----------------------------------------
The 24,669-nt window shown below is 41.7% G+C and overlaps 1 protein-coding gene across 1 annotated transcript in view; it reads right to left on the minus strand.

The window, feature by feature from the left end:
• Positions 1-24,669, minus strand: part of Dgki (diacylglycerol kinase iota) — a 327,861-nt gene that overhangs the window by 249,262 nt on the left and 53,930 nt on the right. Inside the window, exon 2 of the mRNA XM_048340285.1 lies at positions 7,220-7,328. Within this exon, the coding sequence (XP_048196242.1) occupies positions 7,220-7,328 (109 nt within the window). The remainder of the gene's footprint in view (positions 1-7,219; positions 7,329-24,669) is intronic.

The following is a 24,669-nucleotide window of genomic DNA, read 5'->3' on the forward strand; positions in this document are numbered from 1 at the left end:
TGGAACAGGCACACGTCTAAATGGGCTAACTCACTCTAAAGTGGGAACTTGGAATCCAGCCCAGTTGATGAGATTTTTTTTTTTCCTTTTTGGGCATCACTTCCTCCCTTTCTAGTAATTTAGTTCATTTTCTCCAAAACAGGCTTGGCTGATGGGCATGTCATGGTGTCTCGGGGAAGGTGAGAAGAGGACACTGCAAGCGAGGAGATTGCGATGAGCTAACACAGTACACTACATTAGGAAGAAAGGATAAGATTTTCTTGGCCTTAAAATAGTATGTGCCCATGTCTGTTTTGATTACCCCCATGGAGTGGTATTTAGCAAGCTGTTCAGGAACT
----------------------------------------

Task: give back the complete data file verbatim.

The 24,669-nt window shown below is 41.7% G+C and overlaps 1 protein-coding gene across 1 annotated transcript in view; it reads right to left on the minus strand.

The window, feature by feature from the left end:
• Positions 1-24,669, minus strand: part of Dgki (diacylglycerol kinase iota) — a 327,861-nt gene that overhangs the window by 249,262 nt on the left and 53,930 nt on the right. Inside the window, exon 2 of the mRNA XM_048340285.1 lies at positions 7,220-7,328. Within this exon, the coding sequence (XP_048196242.1) occupies positions 7,220-7,328 (109 nt within the window). The remainder of the gene's footprint in view (positions 1-7,219; positions 7,329-24,669) is intronic.

The following is a 24,669-nucleotide window of genomic DNA, read 5'->3' on the forward strand; positions in this document are numbered from 1 at the left end:
TGGAACAGGCACACGTCTAAATGGGCTAACTCACTCTAAAGTGGGAACTTGGAATCCAGCCCAGTTGATGAGATTTTTTTTTTTCCTTTTTGGGCATCACTTCCTCCCTTTCTAGTAATTTAGTTCATTTTCTCCAAAACAGGCTTGGCTGATGGGCATGTCATGGTGTCTCGGGGAAGGTGAGAAGAGGACACTGCAAGCGAGGAGATTGCGATGAGCTAACACAGTACACTACATTAGGAAGAAAGGATAAGATTTTCTTGGCCTTAAAATAGTATGTGCCCATGTCTGTTTTGATTACCCCCATGGAGTGGTATTTAGCAAGCTGTTCAGGAACT